Adorno, in Negative Dialectics writes a quick summary of the Marxist critique of political economy:

It imitates a central antimony of bourgeois society. To preserve itself, to remain the same, to 'be', that society must constantly expand, progress, expand its frontiers, not respect any limit, not remain the same. It has been demonstrated to bourgeois society that it would no sooner reach a ceiling, would no sooner cease to have non-capitalist areas available outside itself, than it's own concept would force its self-liquidation. This makes clear, Aristotle, notwithstanding, the modern concept of dynamics was inappropriate to Antiquity, as was the concept of the system.

Question: Concept, I take it is Hegelian; but is self-liquidation correct or overly dramatic? The usual term I've heard is sublation, where an antimony is resolved into a new mode, and the old mode carries on in some other manner.

Question: Why notwithstanding 'Aristotle'? I'd suggest that A made motion the central category in his theory of change (both motion and change to be understood in a wide sense) and that antinomies drive motion; this I take it, is the provenance of his usage of antimony in his first sentence.

So in essence, the notion of motion qua motion does derive from Aristotle; but this makes the last sentence problematic, why would Adorno want to compare the modern notion of motion, which is narrower than that of antiquity which encompasses motion as generation (coming to be/ceasing to be - that is change of physical being), motion as motion (change of place) & motion as alteration (change of quality)? One might say, that the modern concept arguably subsumes the other two categories, but this point was already by A in making motion as motion as the central concept in his theory of motion.

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    Adorno is speaking of "system", menaing philosophical system: Fichte, Kant, Hegel. Thus, it seems to me that its ref to the Aristotelian concepts of "dynamics and system" has nothing specific to do with "theory of motion", but with change in a more general way. Change is related to "progressus" and "dialectic" and the ever-changing nature of the bourgeois society. Commented Jul 27, 2016 at 14:53
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    I think he is pointing out that Capitalism relies on a continuing bubble, which must pop when it has enclosed the culture. But the modern notion of inertia allows for motion without action, in a way that antiquity does not. We understand homeostatis in a different way, through dynamics. So a stable economic system that simply requires maintenance and not growth, is possible.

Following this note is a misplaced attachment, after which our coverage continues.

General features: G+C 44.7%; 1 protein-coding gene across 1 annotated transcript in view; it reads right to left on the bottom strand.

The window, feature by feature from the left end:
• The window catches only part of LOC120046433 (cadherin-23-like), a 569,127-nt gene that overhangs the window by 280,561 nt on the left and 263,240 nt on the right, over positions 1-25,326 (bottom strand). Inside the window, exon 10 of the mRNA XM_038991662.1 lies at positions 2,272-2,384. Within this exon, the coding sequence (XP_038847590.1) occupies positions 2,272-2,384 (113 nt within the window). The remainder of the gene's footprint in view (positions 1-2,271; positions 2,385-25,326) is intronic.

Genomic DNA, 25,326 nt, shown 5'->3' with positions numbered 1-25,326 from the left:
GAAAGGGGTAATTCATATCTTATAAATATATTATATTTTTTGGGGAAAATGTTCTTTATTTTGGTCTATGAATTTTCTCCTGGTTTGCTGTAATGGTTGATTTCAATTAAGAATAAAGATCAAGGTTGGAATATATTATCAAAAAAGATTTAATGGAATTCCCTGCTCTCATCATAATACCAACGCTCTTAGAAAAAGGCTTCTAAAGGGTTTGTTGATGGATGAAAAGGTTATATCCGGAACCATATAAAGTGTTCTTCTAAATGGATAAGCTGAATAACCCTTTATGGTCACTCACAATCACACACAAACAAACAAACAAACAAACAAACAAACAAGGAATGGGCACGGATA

– user9166
    Commented Jul 27, 2016 at 19:00
  • @jobermark: I can't say I've ever heard the whole of capitalism as a bubble ;). Commented Jul 27, 2016 at 21:10
  • That is 'bubble' in the stock-market sense of uninterrupted growth in value. Prolonged stagnation would not maintain the middle-class, who have purpose only in creating efficiencies. Stasis has no need for new efficiencies.
    – user9166
    Commented Jul 27, 2016 at 21:24
  • @jobermark: sure; I take it Adorno, given what he's quoting, is supposing that stasis is only ever a temporary phenomena. Commented Jul 27, 2016 at 21:46

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"Heraclitus of Ephesus on the western coast of Anatolia in modern Turkey (535-475 BCE) posited that all things in nature are in a state of perpetual flux, connected by logical structure or pattern, which he termed Logos. ... The Eleatic School, called after the town of Elea (modern name Velia in southern Italy), emphasized the doctrine of the One. Xenophanes of Colophon (570-470 BCE) declared God to be the eternal unity, permeating the universe, and governing it by his thought.[7] Parmenides of Elea (510-440 BCE) affirmed the one unchanging existence to be alone true and capable of being conceived, and multitude and change to be an appearance without reality." (From: https://en.wikipedia.org/wiki/Pre-Socratic_philosophy on 12 Sep 2017) It could be argued the most ancient view in history is related to the Eleatic view about the One unchanging cosmos because change was frowned upon by despotic leaders.

Aristotle regarded the First Mover, his Absolute. The First Mover moved. Socrates regarded "hesis" ("kinesis"/movement) supreme and stated God revile(s) "stasis" (constance). Jesus died, partly because of his kenotic rejection of the life giving force of movement. He did not leave Jerusalem, but could. Socrates, as well, died, partly because he did not decide to move to Crete.

Plato, according to Popper, wanted to "arrest all change". Marx opposed new ideas and called labor "the creator". Marx, according to Adorno's summary, could have been more in line with Plato than Socrates. The Socratic book, The Republic, however has been presented as a communist text, partly because of communal property, promoted in it.

It's complicated and I do not claim answering the question, but knowing of the two ancient views ("hesis" and "stasis") of divinity, resolves some thoughts, regarding the question. "Hesis" meant "a going forth" or leaving a place.

"Stasis literally means “standing” or “taking a stand.” In Classical Greek the word denotes disagreement, dispute, internal conflict, civil strife, and even civil war. References to stasis abound in Greek literature, from the Homeric epics through to Hellenistic times." (The Encyclopedia of Ancient History, http://onlinelibrary.wiley.com on 12 Sep 2017)

Most people prefer constant circumstances when financially secure, whilst others who are not financially secure, prefer change. Marx regarded technological change negatively because new technology, caused by new ideas, replaced labor.

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